Seven days later, that question remains unanswered.
Overall, the precious metals complex continues to consolidate near recent lows. With the exception of silver, prices remained little changed over the past five sessions. Gold fell 1.42 percent; silver lost 9.61 percent; platinum shed 2.21 percent; and palladium sagged by 1.82 percent. Even silver’s move wasn’t that significant, as it leaves the extremely volatile metal in its recent range.
Bulls would argue that this is all a part of the bottoming process, while bears may view current trading action as consolidation before another move lower. In either case, traders are watching to see whether the metals can hold onto several key technical levels.
Gold put in its recent low on May 5 at $1,462.45/oz. Since then, prices have been fluctuating comfortably above that level, just above and below $1,500/oz.
Silver put in a low on May 6 at $33.10/oz before rebounding on that same day to close at $35.63/oz. On May 12, silver prices breached those earlier lows to trade as low as $32.31/oz, before rebounding to settle at $34.72/oz. For all intents and purposes, silver has thus far managed to keep from breaking down decisively, but prices remain uncomfortably close to this $32-35 support level. Traders are also watching the $1,750/oz and $700/oz levels on platinum and palladium, respectively.
Gold Daily Chart 1-Year:
Silver Daily Chart 1-Year:
Palladium Daily Chart 1-Year:
Just as prices were relatively little changed last week, so were ETF holdings. We haven’t seen the snapback in investor interest that many expect, but at least the bleeding has stopped—for now.
Thanks to silver’s underperformance last week, the gold/silver ratio continued to advance higher, jumping from 40.2 to 43.27 over the past seven days. The gold/platinum ratio hit another two-year high at 0.85 from 0.842 last week; the gold/palladium ratio fell to 2.07 from 2.09, while the platinum/palladium ratio declined to 2.45 from 2.49.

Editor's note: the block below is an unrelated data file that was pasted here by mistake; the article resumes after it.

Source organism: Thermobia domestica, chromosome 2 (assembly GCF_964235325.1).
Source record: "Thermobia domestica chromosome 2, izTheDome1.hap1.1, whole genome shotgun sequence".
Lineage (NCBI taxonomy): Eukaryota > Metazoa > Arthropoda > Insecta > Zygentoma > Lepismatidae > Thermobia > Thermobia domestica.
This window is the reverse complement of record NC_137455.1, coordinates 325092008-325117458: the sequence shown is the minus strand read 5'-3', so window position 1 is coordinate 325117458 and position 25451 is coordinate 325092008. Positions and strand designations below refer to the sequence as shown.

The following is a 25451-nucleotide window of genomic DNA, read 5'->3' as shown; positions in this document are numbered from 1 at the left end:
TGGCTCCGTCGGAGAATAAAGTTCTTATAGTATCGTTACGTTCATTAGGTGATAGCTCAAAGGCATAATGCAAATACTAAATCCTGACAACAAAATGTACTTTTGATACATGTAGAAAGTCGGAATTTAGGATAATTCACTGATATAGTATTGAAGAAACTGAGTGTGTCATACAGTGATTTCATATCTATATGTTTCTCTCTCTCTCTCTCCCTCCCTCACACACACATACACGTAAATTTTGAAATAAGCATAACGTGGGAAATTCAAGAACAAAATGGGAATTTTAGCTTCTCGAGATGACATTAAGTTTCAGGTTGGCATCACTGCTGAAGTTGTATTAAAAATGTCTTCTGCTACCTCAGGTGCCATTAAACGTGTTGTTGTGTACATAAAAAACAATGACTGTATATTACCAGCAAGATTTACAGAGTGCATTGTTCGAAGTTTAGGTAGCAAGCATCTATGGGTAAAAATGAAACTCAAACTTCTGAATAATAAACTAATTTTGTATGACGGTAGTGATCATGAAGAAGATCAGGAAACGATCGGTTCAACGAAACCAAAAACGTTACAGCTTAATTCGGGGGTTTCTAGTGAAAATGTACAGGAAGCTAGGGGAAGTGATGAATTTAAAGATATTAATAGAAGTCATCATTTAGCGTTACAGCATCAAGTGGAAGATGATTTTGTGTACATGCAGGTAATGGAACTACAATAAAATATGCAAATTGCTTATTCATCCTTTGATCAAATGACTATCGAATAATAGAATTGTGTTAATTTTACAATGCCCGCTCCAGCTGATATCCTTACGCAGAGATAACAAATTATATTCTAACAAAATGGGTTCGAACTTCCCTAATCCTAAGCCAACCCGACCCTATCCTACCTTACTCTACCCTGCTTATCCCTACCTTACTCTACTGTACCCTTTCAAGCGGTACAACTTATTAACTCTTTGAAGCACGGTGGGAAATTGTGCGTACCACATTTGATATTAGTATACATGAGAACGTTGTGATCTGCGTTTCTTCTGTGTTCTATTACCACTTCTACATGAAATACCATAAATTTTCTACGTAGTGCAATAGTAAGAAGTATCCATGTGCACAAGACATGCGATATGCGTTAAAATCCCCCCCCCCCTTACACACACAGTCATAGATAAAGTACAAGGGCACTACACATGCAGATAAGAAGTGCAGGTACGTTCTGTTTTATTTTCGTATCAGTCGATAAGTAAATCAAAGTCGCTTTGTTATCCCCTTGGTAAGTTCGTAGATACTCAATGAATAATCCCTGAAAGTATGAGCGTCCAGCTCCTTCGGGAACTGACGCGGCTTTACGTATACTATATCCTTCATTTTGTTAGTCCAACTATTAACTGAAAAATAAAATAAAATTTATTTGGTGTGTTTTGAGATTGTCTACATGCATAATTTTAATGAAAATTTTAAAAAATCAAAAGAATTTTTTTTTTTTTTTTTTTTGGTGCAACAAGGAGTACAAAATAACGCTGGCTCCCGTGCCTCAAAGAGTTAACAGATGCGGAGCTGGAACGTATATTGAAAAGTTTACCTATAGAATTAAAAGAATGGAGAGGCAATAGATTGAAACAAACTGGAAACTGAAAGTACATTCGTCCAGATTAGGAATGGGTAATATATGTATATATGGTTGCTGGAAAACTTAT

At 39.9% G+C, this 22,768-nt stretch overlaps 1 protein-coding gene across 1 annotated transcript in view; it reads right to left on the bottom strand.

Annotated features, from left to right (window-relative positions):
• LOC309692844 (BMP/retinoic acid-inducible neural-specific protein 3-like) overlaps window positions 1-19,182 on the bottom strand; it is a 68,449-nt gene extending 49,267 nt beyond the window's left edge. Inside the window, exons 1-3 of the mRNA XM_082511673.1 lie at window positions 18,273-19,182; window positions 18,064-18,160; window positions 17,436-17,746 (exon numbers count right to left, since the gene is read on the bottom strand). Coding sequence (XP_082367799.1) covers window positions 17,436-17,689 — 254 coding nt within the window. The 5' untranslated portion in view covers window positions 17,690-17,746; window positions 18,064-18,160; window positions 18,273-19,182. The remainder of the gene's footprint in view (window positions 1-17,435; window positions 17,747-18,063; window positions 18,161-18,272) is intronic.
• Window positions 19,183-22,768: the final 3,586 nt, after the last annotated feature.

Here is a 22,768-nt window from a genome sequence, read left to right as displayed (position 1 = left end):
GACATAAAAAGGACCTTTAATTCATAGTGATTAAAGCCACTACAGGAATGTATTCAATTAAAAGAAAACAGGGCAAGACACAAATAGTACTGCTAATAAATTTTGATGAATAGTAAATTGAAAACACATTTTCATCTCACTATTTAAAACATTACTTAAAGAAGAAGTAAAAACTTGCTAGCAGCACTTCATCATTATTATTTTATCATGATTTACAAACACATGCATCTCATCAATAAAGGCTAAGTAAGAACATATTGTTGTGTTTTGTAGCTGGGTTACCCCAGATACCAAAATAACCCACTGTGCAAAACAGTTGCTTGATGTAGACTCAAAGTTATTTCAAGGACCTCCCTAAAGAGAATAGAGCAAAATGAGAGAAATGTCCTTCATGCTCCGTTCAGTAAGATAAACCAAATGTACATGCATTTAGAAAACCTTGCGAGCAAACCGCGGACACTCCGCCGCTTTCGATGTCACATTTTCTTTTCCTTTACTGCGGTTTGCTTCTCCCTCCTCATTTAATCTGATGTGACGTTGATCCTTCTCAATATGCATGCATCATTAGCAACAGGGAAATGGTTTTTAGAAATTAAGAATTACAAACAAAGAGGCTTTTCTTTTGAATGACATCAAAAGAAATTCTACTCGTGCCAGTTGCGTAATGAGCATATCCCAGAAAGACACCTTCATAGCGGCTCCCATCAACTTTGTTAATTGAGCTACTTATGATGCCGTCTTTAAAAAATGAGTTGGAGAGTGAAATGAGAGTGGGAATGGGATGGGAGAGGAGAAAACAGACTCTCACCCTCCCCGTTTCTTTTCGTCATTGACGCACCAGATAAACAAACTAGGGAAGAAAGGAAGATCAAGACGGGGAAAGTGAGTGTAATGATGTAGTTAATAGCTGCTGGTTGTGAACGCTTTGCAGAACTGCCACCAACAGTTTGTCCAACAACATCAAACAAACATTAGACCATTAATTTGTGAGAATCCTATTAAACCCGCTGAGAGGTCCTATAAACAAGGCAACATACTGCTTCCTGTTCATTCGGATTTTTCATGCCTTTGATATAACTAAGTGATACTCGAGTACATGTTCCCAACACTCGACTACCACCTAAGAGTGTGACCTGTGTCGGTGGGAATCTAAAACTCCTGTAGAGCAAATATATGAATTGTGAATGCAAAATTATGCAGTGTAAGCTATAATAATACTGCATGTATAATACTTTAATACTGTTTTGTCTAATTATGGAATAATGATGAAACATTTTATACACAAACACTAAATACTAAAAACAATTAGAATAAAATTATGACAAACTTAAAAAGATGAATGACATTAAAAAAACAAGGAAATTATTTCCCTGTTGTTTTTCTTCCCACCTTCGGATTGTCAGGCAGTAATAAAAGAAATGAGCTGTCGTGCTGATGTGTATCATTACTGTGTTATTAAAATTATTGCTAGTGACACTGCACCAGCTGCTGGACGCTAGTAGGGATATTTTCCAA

If we had to choose one factor to explain the recent lackluster performance in precious metals—and for that matter, the overall commodity sector—it would be the rally in the U.S. dollar. After putting in a sizable gain the week prior, the greenback continued to advance over the past five sessions, and the trade-weighted U.S. Dollar Index added 0.79 percent to trade at 75.33. Since bottoming below 73 a couple weeks ago, the buck is up about 3.3 percent.
That’s not an enormous move, but when so much speculative length is tied up in bullish commodity positions, any catalyst, no matter how small, can cause a stampede. That’s what we saw last week. This week, the response to the dollar’s rise was far more muted, given that so many investors and traders have already sold.
The U.S. dollar’s recent strength relates closely to renewed sovereign debt woes in Europe, specifically fears related to Greece. Thus, while this past week we saw most yield spreads versus benchmark German 10-year bonds decline, those for Greece remained elevated, as speculation mounts that the country will need yet another bailout from the EU and IMF to close its budget gap.